While waiting for Mercy On Me*, a new comic book inspired by Nick Cave, I picked up The SICK BAG Song* to get a fresh dose of my favourite artist. I remember the moment I learnt about Nick Cave like it was yesterday. A friend from work was hopping on a bus and just uttered: “You should check out Nick Cave. I think you’d like him.” Off he went and my life was changed, the spider-like shadow of Nick Cave following me around, inspiring my creations, perfectly describing my emotions in all their contradictions, leading me towards some crazy life choices and never leaving me for long.
Apparently, this book began as notes jotted on airline sick bags during a tour of North America in 2014. It’s dedicated to the boy on the bridge which immediately reminded me of the fictionalised documentary 20,000 Days on Earth where he describes his childhood in Wangaratta, Australia.
The theme on the bridge runs through the book together with a thread of other real, adopted or created memories that are perfectly blended together regardless of time and space. The boy starts to run along the tracks. He arrives in the middle of the bridge. He stands on the edge and looks down at the muddy river below.
He stares at the dark, muddy water, his heart pounding. He is the memory of a boy running through the mind of a man … who is being injected in the thigh with a steroid shot that will transform the jet-lagged, flu-ridden singer into a deity.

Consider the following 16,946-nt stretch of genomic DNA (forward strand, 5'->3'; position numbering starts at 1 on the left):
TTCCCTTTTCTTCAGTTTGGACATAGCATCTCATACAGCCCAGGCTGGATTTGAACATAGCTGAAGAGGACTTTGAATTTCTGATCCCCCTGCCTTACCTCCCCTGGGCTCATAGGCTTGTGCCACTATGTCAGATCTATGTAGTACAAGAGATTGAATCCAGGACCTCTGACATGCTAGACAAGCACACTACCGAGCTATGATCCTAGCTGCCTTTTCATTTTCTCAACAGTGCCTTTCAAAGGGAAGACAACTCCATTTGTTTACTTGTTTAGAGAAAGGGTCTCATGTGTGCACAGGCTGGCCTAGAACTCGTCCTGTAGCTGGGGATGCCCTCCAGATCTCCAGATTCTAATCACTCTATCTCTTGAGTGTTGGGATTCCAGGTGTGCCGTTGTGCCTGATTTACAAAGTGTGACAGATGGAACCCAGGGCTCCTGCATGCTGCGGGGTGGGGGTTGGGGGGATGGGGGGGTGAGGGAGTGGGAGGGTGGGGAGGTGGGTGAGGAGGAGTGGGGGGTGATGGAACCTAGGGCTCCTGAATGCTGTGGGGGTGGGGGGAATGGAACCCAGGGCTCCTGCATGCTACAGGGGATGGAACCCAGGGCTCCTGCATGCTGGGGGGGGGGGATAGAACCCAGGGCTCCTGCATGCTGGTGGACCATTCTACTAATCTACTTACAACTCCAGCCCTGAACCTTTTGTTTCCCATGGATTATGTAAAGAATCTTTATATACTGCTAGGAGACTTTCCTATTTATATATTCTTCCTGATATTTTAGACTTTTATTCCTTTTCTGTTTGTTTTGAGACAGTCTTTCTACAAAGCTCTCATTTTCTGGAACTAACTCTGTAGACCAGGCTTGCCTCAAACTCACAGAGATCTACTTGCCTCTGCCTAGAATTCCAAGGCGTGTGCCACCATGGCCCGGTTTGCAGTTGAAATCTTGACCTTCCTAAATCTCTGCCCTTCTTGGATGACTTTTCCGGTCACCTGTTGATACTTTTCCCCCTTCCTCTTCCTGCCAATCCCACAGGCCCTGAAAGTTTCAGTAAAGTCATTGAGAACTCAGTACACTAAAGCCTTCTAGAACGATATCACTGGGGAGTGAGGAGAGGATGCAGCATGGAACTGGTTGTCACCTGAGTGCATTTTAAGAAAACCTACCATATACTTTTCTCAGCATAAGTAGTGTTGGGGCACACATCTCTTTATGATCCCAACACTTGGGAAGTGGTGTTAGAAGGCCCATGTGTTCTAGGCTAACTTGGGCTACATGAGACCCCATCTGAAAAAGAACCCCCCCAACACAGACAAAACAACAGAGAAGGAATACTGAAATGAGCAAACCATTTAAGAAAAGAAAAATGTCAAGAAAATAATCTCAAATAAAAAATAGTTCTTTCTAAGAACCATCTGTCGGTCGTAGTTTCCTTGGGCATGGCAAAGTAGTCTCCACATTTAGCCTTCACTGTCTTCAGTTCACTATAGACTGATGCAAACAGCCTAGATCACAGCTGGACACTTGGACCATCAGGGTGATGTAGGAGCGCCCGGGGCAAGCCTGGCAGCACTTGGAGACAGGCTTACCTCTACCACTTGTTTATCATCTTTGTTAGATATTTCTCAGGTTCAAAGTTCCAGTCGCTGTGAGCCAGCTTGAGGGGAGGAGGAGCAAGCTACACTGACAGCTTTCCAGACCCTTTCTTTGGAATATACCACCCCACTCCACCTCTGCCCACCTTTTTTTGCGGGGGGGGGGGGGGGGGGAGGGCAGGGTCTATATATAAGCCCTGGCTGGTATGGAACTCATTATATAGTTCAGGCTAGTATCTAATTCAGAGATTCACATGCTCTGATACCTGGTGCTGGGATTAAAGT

The whole book is a mixture of real and surreal, it’s like a tour diary, poem and prose together, adorned with angels, muses, songs, autobiographical details and interesting characters, including a little female dragon. It’s also a love song full of longing for home, disturbed by lack of sleep and phone connection. He constantly tries to reach his wife and she’s present in memories of a more distant past. I put my ear against her distended stomach, her knapsack, and listened. I could hear little trapped people swimming around within.
There are passages that reveal Nick Cave’s influences, including Leonard Cohen, which was the main reason why my friend recommended Cave to me. It’s weird how these two often come up together in conversation.
She will hand the boy a record cover, and the boy will see the mad face of a laughing man, a big block letters that say Songs of Love and Hate and he’ll know before she puts the needle on the record that he has something of untold value in his hands.
Parts of the book reveal a very human side to Cave, like when he’s in the bathroom dying his hair, or pleasuring himself in a hotel in New York City.
I carefully concoct a paste in a bowl and I paint my hair black,
So that it sits like a sleek, inky raven’s wing
On top of my multi-storey forehead.
He’s noticing signs of aging and repositioning himself to get a better view in the unflattering bathroom light, to feel “more like Johny Cash”. I remember a similar scene in the opening of the documentary I mentioned earlier.
Then you get the poetic side of him mixed with a generous serving of darkness.
I am a nervous system that runs on rhyme and ghosts. The ghosts howl through the words making them chime.
Under the sheet, I place the sick bag to my ear and shake it. I hear the rattle of the nine Muses’ emblems… I hear bloodless people, whispering, commiserating and plotting.
You can see the critical side of him, when he describes types of procrastination and periods without producing decent work, when he includes a song that he describes as “pale, anorexic and half digested….shaped like a turd”. There are song lyrics scattered throughout the whole book in fact, and with one snippet I leave you wanting more.
In the morning I attach my king-sized shadow to my heels.
Without my shadow I don’t know how the other half feels.
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